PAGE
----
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NCI Welcomes Renewed Commitments to the Cancer Moonshot with Japan and the Republic of Korea

The National Cancer Institute (NCI) of the National Institutes of Health is pleased to announce the renewal of three separate collaborations with Japan and the Republic of Korea (ROK), affirming the two countries’ commitment to international cancer research and care, expanding efforts in the emerging area of proteogenomics, and the goals of the reignited Cancer Moonshot.

President Biden and First Lady Jill Biden reignited the Cancer Moonshot in February 2022 with new goals: reduce the death rate from cancer by at least 50 percent over the next 25 years, and improve the experience of patients and families living with and surviving cancer. This includes supporting innovation to develop new ways to prevent, detect, and treat cancer as well as ensuring we reach more people with the tools we have to end cancer as we know it today.

The United States considers Japan and the ROK important partners in achieving the goals of the reinvigorated Cancer Moonshot. NCI continues to support efforts that accelerate research and screening that will improve outcomes for people with cancer, and that make life sciences data available to the public.

NCI Renewed Collaboration with the National Cancer Center of Japan (NCC-J)

Japan has been an important partner in international cancer research as part of the Cancer Moonshot since 2017. NCC-J’s renewal of the Memorandum of Understanding to the NCI Cancer Moonshot International Cancer Proteogenome Consortium (ICPC), helps accelerate our understanding of how proteins and genes (proteogenomics) contribute to an individual’s cancer and better informs patient care.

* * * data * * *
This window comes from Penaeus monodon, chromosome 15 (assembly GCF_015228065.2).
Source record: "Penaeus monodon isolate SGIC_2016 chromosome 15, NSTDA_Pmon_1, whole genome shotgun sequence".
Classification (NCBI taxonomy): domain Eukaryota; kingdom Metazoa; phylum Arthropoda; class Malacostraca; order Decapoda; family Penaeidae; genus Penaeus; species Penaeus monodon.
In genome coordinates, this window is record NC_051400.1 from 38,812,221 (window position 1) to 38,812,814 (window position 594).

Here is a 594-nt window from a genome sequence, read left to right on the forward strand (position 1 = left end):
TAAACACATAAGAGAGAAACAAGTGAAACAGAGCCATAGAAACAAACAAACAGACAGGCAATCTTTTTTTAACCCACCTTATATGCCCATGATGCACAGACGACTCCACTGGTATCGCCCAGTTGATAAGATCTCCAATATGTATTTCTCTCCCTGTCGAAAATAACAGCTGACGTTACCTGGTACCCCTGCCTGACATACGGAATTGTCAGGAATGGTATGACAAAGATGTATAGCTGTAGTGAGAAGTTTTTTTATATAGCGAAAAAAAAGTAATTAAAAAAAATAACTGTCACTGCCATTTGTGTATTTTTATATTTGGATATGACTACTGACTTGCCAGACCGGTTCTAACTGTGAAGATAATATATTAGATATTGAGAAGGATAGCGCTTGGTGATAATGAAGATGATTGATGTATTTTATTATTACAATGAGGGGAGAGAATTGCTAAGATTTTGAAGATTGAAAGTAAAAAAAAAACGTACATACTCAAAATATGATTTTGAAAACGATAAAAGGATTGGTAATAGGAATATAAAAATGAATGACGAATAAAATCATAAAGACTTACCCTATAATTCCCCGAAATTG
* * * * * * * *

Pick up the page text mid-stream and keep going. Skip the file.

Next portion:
NCC-J’s work under NCI’s ICPC has focused on sarcoma, a rare cancer with generally poor survival rates, to find relationships between genes, proteins, and drug response to aid in the development of therapies for this deadly cancer.

To date, the NCC-J has leveraged funding from the Japan Agency for Medical Research and Development to characterize sarcomas in patients and has developed preclinical cancer models to aid in the discovery of effective sarcoma treatments.

NCI Renewed Collaboration with Korea University and the Korea Institute of Science and Technology

The Republic of Korea has been an important NCI partner in global research supporting the Cancer Moonshot since 2016. The ROK’s commitment to this effort is reaffirmed through the renewal of two Memoranda of Understanding involving Korea University and the Korea Institute of Science and Technology. In addition, other ROK research teams that are part of the ICPC are the National Cancer Center Korea, and Daegu Gyeongbuk Institute of Science and Technology along with Kyung Hee University.

The ROK’s research has focused on eight different cancer types and has contributed to an improved understanding of proteogenomics related to gastric cancer, a cancer that is markedly elevated in the ROK. The resulting data has been made available to the global cancer research community.

To date, the ROK research teams have leveraged funding from the Ministry of Health and Welfare (National Cancer Center of Korea, NCC), the Ministry of Science and ICT (the National Research Foundation of Korea, NRF), and the Ministry of Education (National Research Facilities & Equipment Center, NFEC), to study commonly diagnosed cancers in the ROK for better patient treatment decisions.

About ICPC

The NCI Cancer Moonshot ICPC was launched in 2016 and represents a voluntary scientific organization that provides a forum for collaboration among some of the world's leading cancer research centers. ICPC currently includes research institutions from 14 countries. Data findings from ICPC members are made available to cancer researchers and physicians globally to help further their understanding of cancer and to better inform patient care. Cancer knows no borders.